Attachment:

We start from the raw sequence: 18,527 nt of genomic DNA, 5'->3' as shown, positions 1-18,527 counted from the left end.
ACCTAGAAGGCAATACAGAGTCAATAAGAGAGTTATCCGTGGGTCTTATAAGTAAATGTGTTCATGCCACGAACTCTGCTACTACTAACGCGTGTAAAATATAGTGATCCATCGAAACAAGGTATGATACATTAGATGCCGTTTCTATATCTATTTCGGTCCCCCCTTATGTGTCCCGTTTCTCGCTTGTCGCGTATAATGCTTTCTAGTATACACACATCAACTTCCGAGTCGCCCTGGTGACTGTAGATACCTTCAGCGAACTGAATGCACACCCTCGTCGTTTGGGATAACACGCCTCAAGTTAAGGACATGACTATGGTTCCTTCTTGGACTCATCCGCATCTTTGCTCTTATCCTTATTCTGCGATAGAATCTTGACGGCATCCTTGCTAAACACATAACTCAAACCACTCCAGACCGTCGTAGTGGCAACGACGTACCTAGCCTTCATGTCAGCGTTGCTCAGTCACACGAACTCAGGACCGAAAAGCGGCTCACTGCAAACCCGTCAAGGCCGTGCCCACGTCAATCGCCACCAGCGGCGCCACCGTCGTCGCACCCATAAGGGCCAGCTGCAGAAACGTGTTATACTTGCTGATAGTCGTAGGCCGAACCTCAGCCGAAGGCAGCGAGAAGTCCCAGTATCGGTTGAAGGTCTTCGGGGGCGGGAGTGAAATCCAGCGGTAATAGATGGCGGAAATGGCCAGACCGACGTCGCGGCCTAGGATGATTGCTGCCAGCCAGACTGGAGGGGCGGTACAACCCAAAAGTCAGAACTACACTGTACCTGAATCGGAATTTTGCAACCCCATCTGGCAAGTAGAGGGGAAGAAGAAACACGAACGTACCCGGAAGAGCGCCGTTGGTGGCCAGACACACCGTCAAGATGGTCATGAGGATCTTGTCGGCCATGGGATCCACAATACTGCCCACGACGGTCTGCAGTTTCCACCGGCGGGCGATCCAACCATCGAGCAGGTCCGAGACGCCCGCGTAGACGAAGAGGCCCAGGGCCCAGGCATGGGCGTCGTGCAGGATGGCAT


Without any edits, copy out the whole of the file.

We start from the raw sequence: 18,527 nt of genomic DNA, 5'->3' as shown, positions 1-18,527 counted from the left end.
ACCTAGAAGGCAATACAGAGTCAATAAGAGAGTTATCCGTGGGTCTTATAAGTAAATGTGTTCATGCCACGAACTCTGCTACTACTAACGCGTGTAAAATATAGTGATCCATCGAAACAAGGTATGATACATTAGATGCCGTTTCTATATCTATTTCGGTCCCCCCTTATGTGTCCCGTTTCTCGCTTGTCGCGTATAATGCTTTCTAGTATACACACATCAACTTCCGAGTCGCCCTGGTGACTGTAGATACCTTCAGCGAACTGAATGCACACCCTCGTCGTTTGGGATAACACGCCTCAAGTTAAGGACATGACTATGGTTCCTTCTTGGACTCATCCGCATCTTTGCTCTTATCCTTATTCTGCGATAGAATCTTGACGGCATCCTTGCTAAACACATAACTCAAACCACTCCAGACCGTCGTAGTGGCAACGACGTACCTAGCCTTCATGTCAGCGTTGCTCAGTCACACGAACTCAGGACCGAAAAGCGGCTCACTGCAAACCCGTCAAGGCCGTGCCCACGTCAATCGCCACCAGCGGCGCCACCGTCGTCGCACCCATAAGGGCCAGCTGCAGAAACGTGTTATACTTGCTGATAGTCGTAGGCCGAACCTCAGCCGAAGGCAGCGAGAAGTCCCAGTATCGGTTGAAGGTCTTCGGGGGCGGGAGTGAAATCCAGCGGTAATAGATGGCGGAAATGGCCAGACCGACGTCGCGGCCTAGGATGATTGCTGCCAGCCAGACTGGAGGGGCGGTACAACCCAAAAGTCAGAACTACACTGTACCTGAATCGGAATTTTGCAACCCCATCTGGCAAGTAGAGGGGAAGAAGAAACACGAACGTACCCGGAAGAGCGCCGTTGGTGGCCAGACACACCGTCAAGATGGTCATGAGGATCTTGTCGGCCATGGGATCCACAATACTGCCCACGACGGTCTGCAGTTTCCACCGGCGGGCGATCCAACCATCGAGCAGGTCCGAGACGCCCGCGTAGACGAAGAGGCCCAGGGCCCAGGCATGGGCGTCGTGCAGGATGGCAT